Is it a Listeria sensu stricto or sensu lato species? Why understanding the difference is important

Webinar Description

Organized by: The Applied Laboratory Methods PDG and Merieux NutriSciences

The Listeria genus has rapidly expanded since 2009 from six to 28 species. Comparative characterization of Listeria clearly indicated the existence of two distinct groups that are now formally known as the Listeria (i) sensu stricto, and (ii) sensu lato. The Listeria sensu stricto consists of L. monocytogenes (LM) and the species that indicate a potential for LM contamination; this group now contains 10 species. The Listeria sensu lato, which initially only included L. grayi, has now grown to 18 species. Arguably, all of the Listeria sensu lato species are divergent enough from the Listeria sensu stricto to warrant reclassification as separate genera. Therefore, when a Listeria spp. detection method is reported to “not detect all species”, it is important to evaluate if it is a sensu stricto or a sensu lato that is not detected as this distinction has different implications for food safety.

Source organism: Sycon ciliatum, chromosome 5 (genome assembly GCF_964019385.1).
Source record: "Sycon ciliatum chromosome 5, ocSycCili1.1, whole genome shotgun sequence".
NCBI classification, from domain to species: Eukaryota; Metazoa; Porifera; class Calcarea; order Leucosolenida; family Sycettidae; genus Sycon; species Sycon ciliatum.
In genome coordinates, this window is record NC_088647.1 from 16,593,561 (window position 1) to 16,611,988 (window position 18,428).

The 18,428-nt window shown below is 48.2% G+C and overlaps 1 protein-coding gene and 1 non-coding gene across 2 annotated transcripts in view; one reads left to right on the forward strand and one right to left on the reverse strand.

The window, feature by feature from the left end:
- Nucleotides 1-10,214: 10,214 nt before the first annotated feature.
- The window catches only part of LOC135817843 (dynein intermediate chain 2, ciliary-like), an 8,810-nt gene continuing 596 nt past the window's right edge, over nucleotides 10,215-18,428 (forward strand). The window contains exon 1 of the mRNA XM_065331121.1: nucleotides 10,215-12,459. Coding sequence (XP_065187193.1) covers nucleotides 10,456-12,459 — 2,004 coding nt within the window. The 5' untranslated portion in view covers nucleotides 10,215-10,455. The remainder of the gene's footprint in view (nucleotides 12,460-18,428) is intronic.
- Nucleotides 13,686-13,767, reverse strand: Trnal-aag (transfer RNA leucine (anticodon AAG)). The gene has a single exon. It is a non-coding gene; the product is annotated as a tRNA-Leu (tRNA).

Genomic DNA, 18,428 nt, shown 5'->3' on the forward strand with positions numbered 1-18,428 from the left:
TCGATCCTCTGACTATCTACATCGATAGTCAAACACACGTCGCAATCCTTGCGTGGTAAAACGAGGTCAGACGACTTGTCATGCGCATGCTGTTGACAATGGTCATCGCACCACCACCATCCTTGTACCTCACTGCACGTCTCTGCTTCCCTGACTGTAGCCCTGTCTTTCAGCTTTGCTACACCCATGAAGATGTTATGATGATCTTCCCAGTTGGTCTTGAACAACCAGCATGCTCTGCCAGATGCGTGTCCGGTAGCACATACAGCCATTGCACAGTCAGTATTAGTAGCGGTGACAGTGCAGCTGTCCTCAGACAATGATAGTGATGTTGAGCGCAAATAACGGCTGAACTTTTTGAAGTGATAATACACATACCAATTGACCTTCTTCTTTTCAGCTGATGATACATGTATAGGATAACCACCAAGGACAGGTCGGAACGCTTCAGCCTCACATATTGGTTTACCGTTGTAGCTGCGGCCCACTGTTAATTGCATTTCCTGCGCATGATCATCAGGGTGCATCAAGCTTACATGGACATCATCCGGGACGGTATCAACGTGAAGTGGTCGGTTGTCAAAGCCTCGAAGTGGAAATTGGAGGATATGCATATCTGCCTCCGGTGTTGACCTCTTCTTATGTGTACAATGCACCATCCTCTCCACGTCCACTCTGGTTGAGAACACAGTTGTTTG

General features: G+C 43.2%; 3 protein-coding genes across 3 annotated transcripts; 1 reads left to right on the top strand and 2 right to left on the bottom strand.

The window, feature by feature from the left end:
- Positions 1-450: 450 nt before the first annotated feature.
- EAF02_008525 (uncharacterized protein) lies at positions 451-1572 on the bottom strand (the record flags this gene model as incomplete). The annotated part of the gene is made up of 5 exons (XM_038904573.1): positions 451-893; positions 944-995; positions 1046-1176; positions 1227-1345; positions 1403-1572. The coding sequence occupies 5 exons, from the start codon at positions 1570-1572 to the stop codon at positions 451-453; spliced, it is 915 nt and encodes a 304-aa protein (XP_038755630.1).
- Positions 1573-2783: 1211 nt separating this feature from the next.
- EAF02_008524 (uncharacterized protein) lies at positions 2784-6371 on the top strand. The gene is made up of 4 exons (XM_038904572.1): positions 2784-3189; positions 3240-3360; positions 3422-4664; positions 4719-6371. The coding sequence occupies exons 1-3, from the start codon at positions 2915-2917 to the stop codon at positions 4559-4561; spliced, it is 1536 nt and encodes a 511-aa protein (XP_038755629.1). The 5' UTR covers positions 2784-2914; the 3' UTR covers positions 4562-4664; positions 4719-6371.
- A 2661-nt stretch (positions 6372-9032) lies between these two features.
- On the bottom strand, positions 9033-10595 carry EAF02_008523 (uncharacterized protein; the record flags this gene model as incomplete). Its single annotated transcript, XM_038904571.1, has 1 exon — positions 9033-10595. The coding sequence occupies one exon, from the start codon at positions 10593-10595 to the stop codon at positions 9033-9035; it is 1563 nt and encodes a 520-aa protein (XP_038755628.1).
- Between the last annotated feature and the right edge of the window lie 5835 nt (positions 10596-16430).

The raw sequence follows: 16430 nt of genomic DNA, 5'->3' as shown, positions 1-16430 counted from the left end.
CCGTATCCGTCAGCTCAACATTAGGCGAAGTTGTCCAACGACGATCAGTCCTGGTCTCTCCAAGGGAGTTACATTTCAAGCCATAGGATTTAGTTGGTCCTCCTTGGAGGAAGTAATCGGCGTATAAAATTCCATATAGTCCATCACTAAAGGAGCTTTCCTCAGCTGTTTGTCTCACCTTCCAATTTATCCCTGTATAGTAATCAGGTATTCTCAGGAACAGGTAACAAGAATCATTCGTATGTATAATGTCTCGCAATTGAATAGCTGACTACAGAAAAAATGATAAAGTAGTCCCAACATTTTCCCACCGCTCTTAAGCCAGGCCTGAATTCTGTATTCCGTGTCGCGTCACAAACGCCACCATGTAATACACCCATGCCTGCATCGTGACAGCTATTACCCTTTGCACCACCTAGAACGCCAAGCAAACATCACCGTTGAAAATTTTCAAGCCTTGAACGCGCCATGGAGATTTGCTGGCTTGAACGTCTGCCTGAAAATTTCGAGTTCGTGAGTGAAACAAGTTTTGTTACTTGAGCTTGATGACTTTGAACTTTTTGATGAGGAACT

Learning Objectives:
-Review why genomics data supports a re-organization of Listeria and that only the Listeria sensu stricto species should be classified as a Listeria
-Clarify the expectations for detecting all Listeria spp. using the currently available rapid detection and identification methods.
-Understand the FDA's perspective on detecting the new Listeria species

Professional Development Groups

  • Applied Laboratory Methods Professional Development Group


  • Martin Wiedmann, Presenter Cornell University
  • Yi Chen, Presenter Food and Drug Administration (FDA)
  • Catharine Carlin, Presenter Merieux NutriSciences
  • Sarita Raengpradub, Presenter Merieux NutriSciences